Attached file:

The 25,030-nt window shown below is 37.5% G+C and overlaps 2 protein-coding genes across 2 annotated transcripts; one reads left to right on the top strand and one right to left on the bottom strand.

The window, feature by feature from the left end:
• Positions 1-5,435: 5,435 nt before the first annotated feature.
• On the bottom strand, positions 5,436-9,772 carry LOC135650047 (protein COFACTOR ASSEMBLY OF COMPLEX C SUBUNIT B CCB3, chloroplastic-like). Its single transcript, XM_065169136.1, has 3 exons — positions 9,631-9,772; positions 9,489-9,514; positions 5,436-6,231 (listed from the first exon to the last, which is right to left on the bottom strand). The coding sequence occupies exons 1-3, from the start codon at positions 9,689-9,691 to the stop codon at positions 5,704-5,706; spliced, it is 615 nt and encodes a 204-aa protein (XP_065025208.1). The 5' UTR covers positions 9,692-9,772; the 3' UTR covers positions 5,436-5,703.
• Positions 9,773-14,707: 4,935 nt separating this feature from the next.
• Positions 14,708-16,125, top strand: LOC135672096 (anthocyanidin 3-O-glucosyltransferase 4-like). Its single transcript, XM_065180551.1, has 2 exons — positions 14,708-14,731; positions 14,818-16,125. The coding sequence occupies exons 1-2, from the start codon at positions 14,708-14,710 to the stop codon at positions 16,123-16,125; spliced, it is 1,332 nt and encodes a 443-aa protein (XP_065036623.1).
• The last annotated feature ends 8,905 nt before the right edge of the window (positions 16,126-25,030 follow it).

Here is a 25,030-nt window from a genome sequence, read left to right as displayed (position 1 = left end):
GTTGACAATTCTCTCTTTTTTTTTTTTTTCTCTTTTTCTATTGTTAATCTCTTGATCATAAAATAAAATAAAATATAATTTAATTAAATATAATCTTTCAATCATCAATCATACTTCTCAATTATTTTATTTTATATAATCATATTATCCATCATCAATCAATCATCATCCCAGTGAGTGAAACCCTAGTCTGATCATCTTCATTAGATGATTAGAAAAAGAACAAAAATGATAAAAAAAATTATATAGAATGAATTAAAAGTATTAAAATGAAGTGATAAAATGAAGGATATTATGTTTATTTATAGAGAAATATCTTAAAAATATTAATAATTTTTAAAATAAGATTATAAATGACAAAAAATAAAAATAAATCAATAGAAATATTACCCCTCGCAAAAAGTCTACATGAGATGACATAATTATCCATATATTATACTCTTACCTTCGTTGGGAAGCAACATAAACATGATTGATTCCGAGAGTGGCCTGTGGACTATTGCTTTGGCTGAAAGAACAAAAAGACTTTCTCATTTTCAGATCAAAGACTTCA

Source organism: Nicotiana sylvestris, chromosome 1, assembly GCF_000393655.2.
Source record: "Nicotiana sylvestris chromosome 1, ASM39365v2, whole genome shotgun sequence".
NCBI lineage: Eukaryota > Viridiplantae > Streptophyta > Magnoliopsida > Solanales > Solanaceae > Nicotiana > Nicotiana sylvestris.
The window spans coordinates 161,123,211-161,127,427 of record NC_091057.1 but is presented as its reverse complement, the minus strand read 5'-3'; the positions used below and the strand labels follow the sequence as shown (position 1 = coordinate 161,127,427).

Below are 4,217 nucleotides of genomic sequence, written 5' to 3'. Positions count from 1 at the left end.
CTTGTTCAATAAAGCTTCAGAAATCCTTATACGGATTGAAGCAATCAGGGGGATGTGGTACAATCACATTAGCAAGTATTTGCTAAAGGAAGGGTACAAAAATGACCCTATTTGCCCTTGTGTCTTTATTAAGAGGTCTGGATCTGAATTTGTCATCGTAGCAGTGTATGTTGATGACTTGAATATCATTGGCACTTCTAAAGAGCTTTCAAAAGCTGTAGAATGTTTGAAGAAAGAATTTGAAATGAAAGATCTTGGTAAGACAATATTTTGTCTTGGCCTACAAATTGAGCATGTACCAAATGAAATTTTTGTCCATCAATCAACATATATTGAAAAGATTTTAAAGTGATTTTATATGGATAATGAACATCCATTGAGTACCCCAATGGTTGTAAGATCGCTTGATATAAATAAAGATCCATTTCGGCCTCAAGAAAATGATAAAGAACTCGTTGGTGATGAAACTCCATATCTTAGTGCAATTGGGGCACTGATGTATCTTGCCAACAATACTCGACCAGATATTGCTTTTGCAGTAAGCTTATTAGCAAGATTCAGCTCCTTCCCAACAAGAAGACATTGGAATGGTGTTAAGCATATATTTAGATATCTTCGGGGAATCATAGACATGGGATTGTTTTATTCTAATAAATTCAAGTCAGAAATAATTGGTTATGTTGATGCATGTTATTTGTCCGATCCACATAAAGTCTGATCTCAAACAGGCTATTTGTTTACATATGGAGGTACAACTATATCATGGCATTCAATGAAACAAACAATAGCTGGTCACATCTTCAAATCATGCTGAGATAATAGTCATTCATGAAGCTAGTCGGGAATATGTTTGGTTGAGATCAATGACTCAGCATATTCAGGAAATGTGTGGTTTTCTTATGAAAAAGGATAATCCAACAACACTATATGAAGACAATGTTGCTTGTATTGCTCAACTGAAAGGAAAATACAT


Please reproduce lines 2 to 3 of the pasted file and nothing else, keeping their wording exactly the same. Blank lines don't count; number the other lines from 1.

The window, feature by feature from the left end:
• Positions 1-5,435: 5,435 nt before the first annotated feature.